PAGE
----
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SERM. done all we could, we must still fall much short of CXXXI.
the perfection of God's law, and the duty therein laid upon us. Alas! which of us does near so much as we can, and is not conscious to himself that it is through his own fault and neglect, that he is so unlike his heavenly Father in goodness and mercy, in righteousness and true holiness ; and that he still partakes in so great a measure of those, not only unrcasonable and brutish, but even devilish passions of malice and hatred, of rage and cruelty, of impatience and implacable revenge ; and that these ungodJike qualities do so frequently prevail upon us, and have so much dominion over us !
We are so far from being what we ought, in these and many other respects, that we are far from what we might be, if we would mind our duty with care and conscience, and make it our sincere endeavour to fubdue ourselves to a conformity to God, and to a perfect holiness in his fear.
Would we but often fet God before our eyes, and represent to ourselves those excellent and amiable perfections of the divine nature, which are so comfortable and beneficial to us, and to which we stand so infinitely obliged, his goodness and mercy and patience, upon which all our hopes of happiness do depend, and to which we are indebted, that we are not miserable past recovery ; that goodness and patience which he continually exerciseth towards us, (for we provoke him every day) and exerciseth towards us, on purpose to endear those perfections to us, from which we reap so much comfort and advantage; that by the pattern of perfection itself, and the example of him who is so much above us, so no ways obliged to us, nor tied by any interest to be concerned for us ; and who being happy in himself, neither
hopes nor fears any thing from us : I say, by an ex- Serm. ample that has all these advantages, we might be provoked to be so affected towards one another, (who have mutual obligations one to another, and mutual expectations of good or evil one from another) as we have always found God to be towards us, and as we desire he should still continue; and miserable creatures are we, whenever he ceaseth to be so: and we have reason to fear he will cease to be so, if this example of his goodness and patience towards us, do not transform us into the image of the divine per fections, and prevail upon us to imitate those excellencies, which we have so much reason to approve and admire, and be in love withal.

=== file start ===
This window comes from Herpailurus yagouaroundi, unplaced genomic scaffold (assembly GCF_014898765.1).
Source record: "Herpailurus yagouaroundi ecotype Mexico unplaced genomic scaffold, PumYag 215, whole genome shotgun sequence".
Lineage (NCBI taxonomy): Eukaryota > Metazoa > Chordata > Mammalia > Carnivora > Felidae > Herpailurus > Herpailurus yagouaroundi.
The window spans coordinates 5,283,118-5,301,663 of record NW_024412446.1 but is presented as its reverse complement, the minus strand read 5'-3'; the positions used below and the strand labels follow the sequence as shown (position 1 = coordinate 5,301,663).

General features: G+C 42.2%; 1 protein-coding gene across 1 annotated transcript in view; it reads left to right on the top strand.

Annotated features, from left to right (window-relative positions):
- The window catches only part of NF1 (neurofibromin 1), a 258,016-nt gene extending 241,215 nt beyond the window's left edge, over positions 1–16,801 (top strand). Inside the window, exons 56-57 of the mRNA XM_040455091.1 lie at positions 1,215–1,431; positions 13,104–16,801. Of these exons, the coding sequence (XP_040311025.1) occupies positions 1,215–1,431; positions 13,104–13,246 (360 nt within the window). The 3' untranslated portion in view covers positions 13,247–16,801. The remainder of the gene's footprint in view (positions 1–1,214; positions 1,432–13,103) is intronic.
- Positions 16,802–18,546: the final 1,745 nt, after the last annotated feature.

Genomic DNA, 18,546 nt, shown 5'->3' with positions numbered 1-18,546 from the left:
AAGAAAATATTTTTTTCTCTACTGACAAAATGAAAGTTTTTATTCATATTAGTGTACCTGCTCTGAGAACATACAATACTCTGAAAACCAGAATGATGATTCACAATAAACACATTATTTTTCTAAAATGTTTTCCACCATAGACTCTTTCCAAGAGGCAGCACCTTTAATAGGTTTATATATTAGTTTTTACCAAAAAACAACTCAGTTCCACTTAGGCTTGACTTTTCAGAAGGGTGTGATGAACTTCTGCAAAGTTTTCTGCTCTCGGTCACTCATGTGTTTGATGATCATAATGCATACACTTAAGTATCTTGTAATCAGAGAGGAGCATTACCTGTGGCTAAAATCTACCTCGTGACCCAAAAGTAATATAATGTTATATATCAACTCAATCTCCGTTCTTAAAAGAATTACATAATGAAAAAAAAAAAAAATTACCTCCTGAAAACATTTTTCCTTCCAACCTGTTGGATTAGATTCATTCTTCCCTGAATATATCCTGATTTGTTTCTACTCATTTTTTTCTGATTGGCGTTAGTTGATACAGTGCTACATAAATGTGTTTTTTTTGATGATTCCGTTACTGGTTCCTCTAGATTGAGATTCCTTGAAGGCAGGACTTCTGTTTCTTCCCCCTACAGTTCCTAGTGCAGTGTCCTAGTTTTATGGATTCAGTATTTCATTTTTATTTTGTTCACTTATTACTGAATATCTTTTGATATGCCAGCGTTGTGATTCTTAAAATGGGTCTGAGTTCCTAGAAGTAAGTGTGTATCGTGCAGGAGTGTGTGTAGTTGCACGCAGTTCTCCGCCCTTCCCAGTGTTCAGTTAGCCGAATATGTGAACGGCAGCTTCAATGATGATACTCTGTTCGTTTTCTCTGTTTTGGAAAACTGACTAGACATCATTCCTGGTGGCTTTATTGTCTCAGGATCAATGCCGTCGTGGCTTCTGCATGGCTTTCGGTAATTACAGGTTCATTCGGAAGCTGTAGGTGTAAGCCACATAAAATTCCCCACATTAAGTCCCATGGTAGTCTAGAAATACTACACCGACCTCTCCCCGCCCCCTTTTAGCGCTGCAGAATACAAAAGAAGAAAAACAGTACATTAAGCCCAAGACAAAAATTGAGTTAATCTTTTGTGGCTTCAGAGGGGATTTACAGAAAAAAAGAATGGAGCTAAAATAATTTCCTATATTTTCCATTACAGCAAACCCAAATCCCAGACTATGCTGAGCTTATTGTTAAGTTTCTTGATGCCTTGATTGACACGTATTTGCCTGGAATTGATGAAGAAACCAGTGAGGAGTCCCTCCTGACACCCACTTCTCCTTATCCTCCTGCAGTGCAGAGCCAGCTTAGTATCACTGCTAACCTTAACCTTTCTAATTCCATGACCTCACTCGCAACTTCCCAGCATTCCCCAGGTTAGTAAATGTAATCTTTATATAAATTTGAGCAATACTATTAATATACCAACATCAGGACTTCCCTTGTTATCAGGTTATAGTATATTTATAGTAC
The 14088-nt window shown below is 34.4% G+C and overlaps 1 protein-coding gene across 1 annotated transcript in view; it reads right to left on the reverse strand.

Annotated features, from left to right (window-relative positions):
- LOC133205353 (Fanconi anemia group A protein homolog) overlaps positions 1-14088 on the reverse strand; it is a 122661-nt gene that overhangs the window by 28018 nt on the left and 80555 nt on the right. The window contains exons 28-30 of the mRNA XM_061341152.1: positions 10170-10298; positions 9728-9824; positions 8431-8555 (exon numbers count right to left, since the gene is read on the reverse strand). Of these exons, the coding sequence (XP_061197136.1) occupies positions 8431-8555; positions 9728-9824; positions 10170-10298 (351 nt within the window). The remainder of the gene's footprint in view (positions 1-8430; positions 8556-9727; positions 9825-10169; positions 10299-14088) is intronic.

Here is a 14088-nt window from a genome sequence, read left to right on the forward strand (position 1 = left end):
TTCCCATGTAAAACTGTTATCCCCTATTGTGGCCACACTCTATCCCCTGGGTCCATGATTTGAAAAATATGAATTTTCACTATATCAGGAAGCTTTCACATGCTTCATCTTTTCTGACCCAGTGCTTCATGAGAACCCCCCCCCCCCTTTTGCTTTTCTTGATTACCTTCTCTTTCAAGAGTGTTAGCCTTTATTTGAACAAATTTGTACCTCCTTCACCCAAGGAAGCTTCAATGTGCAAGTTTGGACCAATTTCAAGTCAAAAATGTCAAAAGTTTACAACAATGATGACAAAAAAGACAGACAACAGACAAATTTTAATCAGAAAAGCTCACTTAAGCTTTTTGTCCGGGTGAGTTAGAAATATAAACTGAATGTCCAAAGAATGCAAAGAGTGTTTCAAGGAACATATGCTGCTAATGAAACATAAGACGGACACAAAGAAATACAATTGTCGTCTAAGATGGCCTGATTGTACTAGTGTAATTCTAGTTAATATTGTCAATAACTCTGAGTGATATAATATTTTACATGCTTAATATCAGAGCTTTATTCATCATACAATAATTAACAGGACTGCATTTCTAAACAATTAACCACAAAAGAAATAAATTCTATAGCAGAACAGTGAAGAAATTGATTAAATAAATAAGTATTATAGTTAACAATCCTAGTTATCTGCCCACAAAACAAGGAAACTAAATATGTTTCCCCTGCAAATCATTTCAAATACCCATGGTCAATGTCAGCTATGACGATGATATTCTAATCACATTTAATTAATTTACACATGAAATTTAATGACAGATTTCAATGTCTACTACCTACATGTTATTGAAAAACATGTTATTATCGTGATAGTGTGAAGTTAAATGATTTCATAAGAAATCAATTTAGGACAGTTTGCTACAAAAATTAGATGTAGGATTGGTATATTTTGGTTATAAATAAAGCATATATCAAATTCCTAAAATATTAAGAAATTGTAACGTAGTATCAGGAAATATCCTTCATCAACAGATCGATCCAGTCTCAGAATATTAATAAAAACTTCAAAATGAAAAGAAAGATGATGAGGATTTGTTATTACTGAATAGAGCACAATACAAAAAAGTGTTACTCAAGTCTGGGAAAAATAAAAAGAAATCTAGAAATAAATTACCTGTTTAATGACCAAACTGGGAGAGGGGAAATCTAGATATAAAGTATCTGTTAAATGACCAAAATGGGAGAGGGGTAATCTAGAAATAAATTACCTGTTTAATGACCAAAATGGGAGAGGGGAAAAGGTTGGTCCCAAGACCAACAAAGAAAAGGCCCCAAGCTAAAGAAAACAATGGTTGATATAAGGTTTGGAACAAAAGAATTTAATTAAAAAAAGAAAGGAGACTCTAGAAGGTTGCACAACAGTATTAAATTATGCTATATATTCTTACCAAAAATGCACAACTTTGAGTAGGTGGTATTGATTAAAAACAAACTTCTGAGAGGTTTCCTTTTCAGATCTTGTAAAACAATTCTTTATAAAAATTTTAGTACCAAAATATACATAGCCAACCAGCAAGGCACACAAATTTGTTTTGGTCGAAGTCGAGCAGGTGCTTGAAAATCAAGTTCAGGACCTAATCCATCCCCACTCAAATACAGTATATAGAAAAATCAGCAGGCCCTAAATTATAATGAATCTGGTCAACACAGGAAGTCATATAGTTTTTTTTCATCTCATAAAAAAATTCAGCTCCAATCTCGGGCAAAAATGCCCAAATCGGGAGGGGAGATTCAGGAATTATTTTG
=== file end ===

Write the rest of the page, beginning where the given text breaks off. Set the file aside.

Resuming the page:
These considerations, taken both from ingenuity and interest, should awaken our Noth, and stir up our most resolute and vigorous endeavours after that perfection which our Saviour here requires, and make us ashamed of our lazy complaints, that our duty is fet so high, that the endeavours of our whole life cannot reach it; when yet we have hardly made one step towards it, and are so remiss and unconcerned about it, as if we could do it at any time with the greatest ease ; and at an hour's warning, before we leave the world, could fulfill this precept of our LORD, of “ being perfect, as our Father which is “ in heaven is perfect.”
And yet, let me tell you, so far as any of us are from refembling our heavenly Father in some good degree and measure, so far are we distant from heaven, and the temper of the blessed ; so far are we utterly unqualified for the blissful sight and enjoyment of God : for unless we be first like him, we cannot see him as he is: only “ the pure in heart shall see
God," and therefore " every man that has this
SERM• " hope in him,” should “purify himself even as
c he is pure."
And thus I have, as briefly as I could, dispatched the four things I propounded for the explication of this text ; namely, how we are to conceive of the divine perfections, and to give some rules to regulate and govern our opinions concerning the attributes and perfections of God; to explain the extent of this duty, and vindicate the possibility of it.
All that now remains, is to draw some ufeful inferences from this discourse which I have made ; and they shall be these two.
I. That the strongeft and surest reasonings in religion, are grounded upon the essential perfections of God.
JI. That the truest and most substantial practice of religion, consists in the imitation of God.